Déjà Vu All Over Again

Have you noticed lately that a lot of your favorite toys from the 80s are making a comeback? Some, of course, never completely left—they just moved to less-prominent shelves and were overshadowed by the latest and greatest. But others seem to have suddenly resurfaced, like zombies returning from the grave (except they don’t bite and we’re generally glad to see them). Either way, despite those promises you made to your parents that you’d never be like them, you may find yourself giving your own children the very same toys you played with back in the day.

Care BearCare Bears (Just Play)
Bringing toys out of retirement can be a risky business. In many cases, the new ones are similar, but they sometimes look as though they’ve been run through a funhouse mirror: legs too long, eyes too wide, head too small, etc. Not so with Care Bears. New-generation ultra-plush Bears look very much like the old ones. And their mission hasn’t changed at all: teach kids about responsibility, caring, sharing, empathy, and being a good friend. That’s a pretty big job for a little bear, so it’s a good thing they still have those magic “belly badges,” just in case they need a little help from Care-a-lot. Care Bears come in a variety of sizes and retail for $3 to $25 at places like Target and Amazon.com

Doodle BearDoodle Bear (Just Play)
Doodle Bears are sweet, cuddly bears that you can create your own artwork on. When you need a new look, just toss Doodle in the wash (in a pillowcase or “delicates” bag), hang him out to dry, and you’ve got a brand new canvas. The original Doodle Bear comes in three colors, or you can get the Glow Doodle Bear, where kids do their doodling with light. Each one comes with special, Doodle-Bear-Only markers (Glow comes with a magic light pen and stamps). Available for $20 and up at your favorite retailer.

k'nexK’nex (K’nex)
K’nex have been around for ages, and are one of America’s top building sets. They have unique shapes and snapping pieces, bricks, struts, and big, flat swatches to hold the pieces together. The old sets were pretty free-form: dump the pieces out on the living room carpet and build whatever you want. Today there are all sorts of targeted sets that are based on old classics like Nitendo’s Mario and today’s sensations like Plants vs. Zombies (in this case, it’s a zombie-fied football helmet). But just as it was when you were a kid, your imagination is your only limit. Most sets work with each other, so the more you collect, the more you can connect. You may even be able to combine your old ones with your child’s new ones and take the building-bonding experience to a whole new level. Prices vary greatly, depending on the size of the kit. Available at retailers everywhere or at http://www.knex.com/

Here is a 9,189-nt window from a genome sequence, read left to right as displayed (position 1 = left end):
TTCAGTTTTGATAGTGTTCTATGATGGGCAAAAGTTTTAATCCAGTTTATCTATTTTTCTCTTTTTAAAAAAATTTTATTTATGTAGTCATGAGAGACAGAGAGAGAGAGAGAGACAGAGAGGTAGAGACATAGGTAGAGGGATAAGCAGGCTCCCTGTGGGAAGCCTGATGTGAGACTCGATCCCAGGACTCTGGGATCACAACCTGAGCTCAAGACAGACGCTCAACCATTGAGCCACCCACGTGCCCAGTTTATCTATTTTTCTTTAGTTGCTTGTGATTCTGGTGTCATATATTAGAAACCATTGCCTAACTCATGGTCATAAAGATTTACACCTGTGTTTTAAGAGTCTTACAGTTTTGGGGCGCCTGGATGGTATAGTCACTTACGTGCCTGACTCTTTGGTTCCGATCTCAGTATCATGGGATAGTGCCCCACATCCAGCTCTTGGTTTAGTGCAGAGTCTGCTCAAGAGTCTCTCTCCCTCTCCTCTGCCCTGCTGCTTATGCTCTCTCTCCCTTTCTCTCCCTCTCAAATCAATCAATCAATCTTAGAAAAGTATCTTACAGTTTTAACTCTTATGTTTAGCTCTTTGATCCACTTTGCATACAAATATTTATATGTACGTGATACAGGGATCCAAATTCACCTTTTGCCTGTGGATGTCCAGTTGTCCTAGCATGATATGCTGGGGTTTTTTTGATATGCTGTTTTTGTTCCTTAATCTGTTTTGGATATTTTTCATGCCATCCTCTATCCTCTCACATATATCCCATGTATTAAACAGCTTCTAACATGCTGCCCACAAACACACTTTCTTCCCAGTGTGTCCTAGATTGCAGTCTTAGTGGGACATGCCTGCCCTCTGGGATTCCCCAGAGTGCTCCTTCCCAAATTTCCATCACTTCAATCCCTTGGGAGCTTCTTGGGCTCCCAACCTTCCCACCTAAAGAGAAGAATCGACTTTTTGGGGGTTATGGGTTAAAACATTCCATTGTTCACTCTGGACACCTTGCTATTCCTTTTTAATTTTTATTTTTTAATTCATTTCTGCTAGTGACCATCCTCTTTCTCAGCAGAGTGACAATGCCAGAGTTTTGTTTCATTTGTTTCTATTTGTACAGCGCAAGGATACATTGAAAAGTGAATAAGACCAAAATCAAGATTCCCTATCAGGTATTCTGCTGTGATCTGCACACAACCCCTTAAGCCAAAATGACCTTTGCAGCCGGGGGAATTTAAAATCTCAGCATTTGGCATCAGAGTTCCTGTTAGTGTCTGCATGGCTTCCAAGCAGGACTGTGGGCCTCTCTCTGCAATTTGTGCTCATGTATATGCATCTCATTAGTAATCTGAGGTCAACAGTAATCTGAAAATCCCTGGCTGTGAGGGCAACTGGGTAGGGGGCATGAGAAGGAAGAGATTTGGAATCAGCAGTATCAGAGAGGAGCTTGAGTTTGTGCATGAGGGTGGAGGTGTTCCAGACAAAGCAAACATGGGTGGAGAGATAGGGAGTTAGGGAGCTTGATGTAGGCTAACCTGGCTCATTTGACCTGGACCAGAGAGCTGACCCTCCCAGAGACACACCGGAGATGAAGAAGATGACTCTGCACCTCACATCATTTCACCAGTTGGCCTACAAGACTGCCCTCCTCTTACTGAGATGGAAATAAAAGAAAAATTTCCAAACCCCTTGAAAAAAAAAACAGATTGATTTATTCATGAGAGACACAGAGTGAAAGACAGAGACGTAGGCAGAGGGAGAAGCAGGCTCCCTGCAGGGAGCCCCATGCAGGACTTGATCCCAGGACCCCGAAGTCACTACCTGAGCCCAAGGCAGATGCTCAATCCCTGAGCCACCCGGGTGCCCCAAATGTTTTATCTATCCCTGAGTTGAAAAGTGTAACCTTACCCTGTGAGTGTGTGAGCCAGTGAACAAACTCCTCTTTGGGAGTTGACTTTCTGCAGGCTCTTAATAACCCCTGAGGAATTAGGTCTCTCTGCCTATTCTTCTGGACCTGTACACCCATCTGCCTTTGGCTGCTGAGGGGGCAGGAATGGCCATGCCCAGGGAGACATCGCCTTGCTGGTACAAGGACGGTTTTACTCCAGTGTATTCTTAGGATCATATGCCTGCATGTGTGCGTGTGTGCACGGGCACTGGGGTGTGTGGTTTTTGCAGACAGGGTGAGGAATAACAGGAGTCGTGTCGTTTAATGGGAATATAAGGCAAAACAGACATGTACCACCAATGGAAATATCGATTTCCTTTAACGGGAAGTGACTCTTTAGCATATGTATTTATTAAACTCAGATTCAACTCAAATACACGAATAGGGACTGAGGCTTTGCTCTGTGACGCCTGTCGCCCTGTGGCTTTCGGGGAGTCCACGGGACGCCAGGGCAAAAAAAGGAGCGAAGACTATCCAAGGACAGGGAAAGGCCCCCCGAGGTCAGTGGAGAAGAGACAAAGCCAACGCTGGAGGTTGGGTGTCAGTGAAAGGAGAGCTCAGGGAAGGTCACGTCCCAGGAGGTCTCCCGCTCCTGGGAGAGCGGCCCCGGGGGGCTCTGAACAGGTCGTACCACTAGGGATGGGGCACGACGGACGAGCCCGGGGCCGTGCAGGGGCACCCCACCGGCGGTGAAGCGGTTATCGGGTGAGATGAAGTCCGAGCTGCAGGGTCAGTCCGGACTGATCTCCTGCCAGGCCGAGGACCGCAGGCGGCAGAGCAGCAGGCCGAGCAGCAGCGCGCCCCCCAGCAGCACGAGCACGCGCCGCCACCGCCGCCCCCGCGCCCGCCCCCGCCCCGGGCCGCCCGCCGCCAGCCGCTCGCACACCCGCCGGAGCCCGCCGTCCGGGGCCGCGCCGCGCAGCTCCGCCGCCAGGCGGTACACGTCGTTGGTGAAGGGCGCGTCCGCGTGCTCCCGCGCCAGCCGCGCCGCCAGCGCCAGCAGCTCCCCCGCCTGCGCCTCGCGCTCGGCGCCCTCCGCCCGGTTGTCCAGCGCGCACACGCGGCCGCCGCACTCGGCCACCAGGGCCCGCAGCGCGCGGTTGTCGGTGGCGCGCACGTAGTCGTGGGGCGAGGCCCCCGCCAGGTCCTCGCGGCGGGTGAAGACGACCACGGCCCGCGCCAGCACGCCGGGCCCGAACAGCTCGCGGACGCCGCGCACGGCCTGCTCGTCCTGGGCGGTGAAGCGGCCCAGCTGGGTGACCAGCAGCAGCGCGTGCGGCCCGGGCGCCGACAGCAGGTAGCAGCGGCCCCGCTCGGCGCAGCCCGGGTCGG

movie viewerFisher-Price Classics Movie Viewer (The Bridge Direct)
While not exactly an 80’s toy—the first Movie Viewers were introduced in 1973—the new versions look just like the ones we played with as kids. And despite being very low-tech, they’re just as much fun. Movie Viewers work exactly the way they did when you had yours: slide a cartridge into a slot, and turn a hand crank to play the “movie.” You can go forwards, backwards, fast, or slow.  Comes with two cartridges (one for learning letters, the other for numbers). If you still have your old Snoopy cartridges, they should work too. No batteries required. Available for about $30 at https://www.fatbraintoys.com or http://www.fisher-price.com/